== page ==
Poster Refugees in Iraq: from worse to bad
Between 2011-2018, 95% of the refugees that entered Iraq were fleeing the civil war in Syria. Unfortunately, they entered Iraq while it was also facing many of its own challenges, including endemic corruption, mismanagement, poor security and a deteriorating economy. In addition, Iraq is still rebuilding from the sectarian violence that peaked from 2005 to 2008, while also confronting ISIS violence and destruction that began in 2014. ISIS occupied a third of Iraqi territory, took control of critical resources and used excessive violence to destroy communities, rape and kill thousands of Iraqi men, women and children. Minority communities such as Yazidis, Christians and others witnessed and fell victim to the most extreme ISIS barbarism. As a result, the harsh conditions that refugees would find in most circumstances were exacerbated by flight to a receiving state facing so many existential challenges. Iraq was simply not prepared to properly receive nor provide for those who sought protection.
Iraq was one of many countries to accept refugees fleeing the Syrian Civil War, taking in approximately 250,000 refugees from 2011 to 2018. During the same period, due to ISIS attacks millions of people were internally displaced.
- Iraq lacks a clear legal framework to protect refugees, and does not have integrated policies and plans in place to ensure their safety and protection. Iraq has not ratified the 1951 Refugee Convention and its 1967 Protocol, as well as other international instruments.
- Iraq lacks the infrastructure to receive refugees as well as clear standards for refugee reception. Questions of housing, education, physical and psychological health, participation, citizenship and naturalization have not been adequately answered by the Iraqi governments.
- Iraq’s response to the influx of Syrian refugees was fragmented and motivated by ethnic or local political agendas, as demonstrated for example by the Kurdish Regional Government’s treatment of Syrian Kurd refugees. On the other hand, local authorities in the province of Anbar have historically dealt with Arab refugees crossing the border from Syria, and have family and clan ties to many refugee groups.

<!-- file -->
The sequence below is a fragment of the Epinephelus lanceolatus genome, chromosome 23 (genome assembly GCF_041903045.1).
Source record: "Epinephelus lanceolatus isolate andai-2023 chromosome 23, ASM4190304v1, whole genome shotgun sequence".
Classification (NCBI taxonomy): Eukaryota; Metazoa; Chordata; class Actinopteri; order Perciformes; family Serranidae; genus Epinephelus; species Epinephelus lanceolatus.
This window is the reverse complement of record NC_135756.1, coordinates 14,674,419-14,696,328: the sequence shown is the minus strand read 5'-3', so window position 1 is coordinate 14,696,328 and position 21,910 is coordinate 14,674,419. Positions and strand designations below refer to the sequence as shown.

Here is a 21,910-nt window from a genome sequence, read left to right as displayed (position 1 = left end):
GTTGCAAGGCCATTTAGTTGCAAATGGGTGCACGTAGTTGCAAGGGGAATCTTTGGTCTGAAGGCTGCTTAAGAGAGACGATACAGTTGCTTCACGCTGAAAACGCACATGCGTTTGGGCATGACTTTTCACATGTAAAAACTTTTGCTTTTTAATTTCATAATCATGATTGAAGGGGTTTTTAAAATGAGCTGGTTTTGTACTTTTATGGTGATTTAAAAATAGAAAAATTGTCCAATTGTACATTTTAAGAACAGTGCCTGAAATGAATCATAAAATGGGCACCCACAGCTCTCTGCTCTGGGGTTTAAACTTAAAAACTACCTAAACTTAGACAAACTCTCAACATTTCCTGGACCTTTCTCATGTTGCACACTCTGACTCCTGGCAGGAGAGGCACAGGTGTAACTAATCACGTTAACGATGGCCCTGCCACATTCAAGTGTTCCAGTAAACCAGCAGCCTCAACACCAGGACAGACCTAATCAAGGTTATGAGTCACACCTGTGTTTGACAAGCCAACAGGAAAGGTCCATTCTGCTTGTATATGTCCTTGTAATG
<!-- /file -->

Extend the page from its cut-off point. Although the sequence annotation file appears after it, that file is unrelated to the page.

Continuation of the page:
- Most refugees in Iraq have lost hope of ever returning home, but generally do not consider Iraq as their final destination. Rather, they see Iraq as primarily a transit zone into a safer and more stable third country, where they can build a long-term future for their families.
- There are additional structural and demographic challenges: internal displacement inside Iraq exceeded 5 million persons after ISIS violence.
- An insufficient legal framework, inadequate protections, lack of security and a fragile economy are huge obstacles for refugees to find a safe and decent life in Iraq.
Methods and Material
HHRO researchers conducted 29 interviews with Syrian refugees and 29 interviews with internally displaced persons, including Christian and Yazidi internally displaced persons in Baghdad, Najaf, Karbala, Babel, and cities in the Iraqi Kurdish Region. The research team conducted various interviews with decision-makers and opinion leaders, as well as representatives of local and international organizations.
Syrian refugees were received when Iraq was facing a number of critical challenges reaching from ISIS to a bankrupted treasury due to the decline in oil prices. This has affected responses at all levels.
Iraq is no place to be a new, final home for refugees because of its longstanding problematic security and economic environment. However, Iraq represents at least a temporary option for asylum seekers and serves as a transit zone to other countries which can provide better assistance and protection.
Iraq’s ability to host refugee populations is directly linked to the further development and progress on the rebuilding of the Iraqi state.
Warda, W. et al. (2020). Refugee Integration Policies, Practices and Experiences, Iraq Report. http://www.hhro.org/hhro-programs/projects/respond-project